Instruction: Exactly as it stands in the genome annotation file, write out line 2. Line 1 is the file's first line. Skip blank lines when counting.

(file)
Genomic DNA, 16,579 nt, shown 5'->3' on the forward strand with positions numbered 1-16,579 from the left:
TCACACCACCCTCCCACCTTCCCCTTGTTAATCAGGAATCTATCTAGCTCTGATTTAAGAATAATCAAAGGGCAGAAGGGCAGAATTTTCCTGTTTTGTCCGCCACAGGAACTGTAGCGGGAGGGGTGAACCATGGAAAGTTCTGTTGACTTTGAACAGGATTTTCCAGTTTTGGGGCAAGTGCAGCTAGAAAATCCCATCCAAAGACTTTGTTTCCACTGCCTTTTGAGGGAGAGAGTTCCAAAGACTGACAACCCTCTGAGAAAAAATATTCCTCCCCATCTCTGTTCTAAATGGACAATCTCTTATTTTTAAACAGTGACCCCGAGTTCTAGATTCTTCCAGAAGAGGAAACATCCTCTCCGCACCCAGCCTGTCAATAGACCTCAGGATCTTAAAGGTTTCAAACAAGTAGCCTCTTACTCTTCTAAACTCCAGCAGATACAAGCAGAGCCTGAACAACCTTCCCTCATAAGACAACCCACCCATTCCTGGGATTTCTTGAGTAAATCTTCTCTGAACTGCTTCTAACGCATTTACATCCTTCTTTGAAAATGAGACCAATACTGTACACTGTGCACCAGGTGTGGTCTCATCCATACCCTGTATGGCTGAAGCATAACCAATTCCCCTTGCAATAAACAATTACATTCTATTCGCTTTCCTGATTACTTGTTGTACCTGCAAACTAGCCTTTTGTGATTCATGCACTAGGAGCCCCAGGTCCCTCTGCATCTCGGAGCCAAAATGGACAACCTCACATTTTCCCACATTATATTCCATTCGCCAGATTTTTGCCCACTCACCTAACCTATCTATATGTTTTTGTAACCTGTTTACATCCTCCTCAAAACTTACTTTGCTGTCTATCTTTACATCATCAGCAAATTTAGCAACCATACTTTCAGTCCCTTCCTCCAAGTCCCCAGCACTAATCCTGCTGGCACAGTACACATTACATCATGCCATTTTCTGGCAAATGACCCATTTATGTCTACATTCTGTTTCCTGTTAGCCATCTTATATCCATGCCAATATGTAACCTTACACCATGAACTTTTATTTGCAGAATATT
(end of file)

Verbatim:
TCACACCACCCTCCCACCTTCCCCTTGTTAATCAGGAATCTATCTAGCTCTGATTTAAGAATAATCAAAGGGCAGAAGGGCAGAATTTTCCTGTTTTGTCCGCCACAGGAACTGTAGCGGGAGGGGTGAACCATGGAAAGTTCTGTTGACTTTGAACAGGATTTTCCAGTTTTGGGGCAAGTGCAGCTAGAAAATCCCATCCAAAGACTTTGTTTCCACTGCCTTTTGAGGGAGAGAGTTCCAAAGACTGACAACCCTCTGAGAAAAAATATTCCTCCCCATCTCTGTTCTAAATGGACAATCTCTTATTTTTAAACAGTGACCCCGAGTTCTAGATTCTTCCAGAAGAGGAAACATCCTCTCCGCACCCAGCCTGTCAATAGACCTCAGGATCTTAAAGGTTTCAAACAAGTAGCCTCTTACTCTTCTAAACTCCAGCAGATACAAGCAGAGCCTGAACAACCTTCCCTCATAAGACAACCCACCCATTCCTGGGATTTCTTGAGTAAATCTTCTCTGAACTGCTTCTAACGCATTTACATCCTTCTTTGAAAATGAGACCAATACTGTACACTGTGCACCAGGTGTGGTCTCATCCATACCCTGTATGGCTGAAGCATAACCAATTCCCCTTGCAATAAACAATTACATTCTATTCGCTTTCCTGATTACTTGTTGTACCTGCAAACTAGCCTTTTGTGATTCATGCACTAGGAGCCCCAGGTCCCTCTGCATCTCGGAGCCAAAATGGACAACCTCACATTTTCCCACATTATATTCCATTCGCCAGATTTTTGCCCACTCACCTAACCTATCTATATGTTTTTGTAACCTGTTTACATCCTCCTCAAAACTTACTTTGCTGTCTATCTTTACATCATCAGCAAATTTAGCAACCATACTTTCAGTCCCTTCCTCCAAGTCCCCAGCACTAATCCTGCTGGCACAGTACACATTACATCATGCCATTTTCTGGCAAATGACCCATTTATGTCTACATTCTGTTTCCTGTTAGCCATCTTATATCCATGCCAATATGTAACCTTACACCATGAACTTTTATTTGCAGAATATT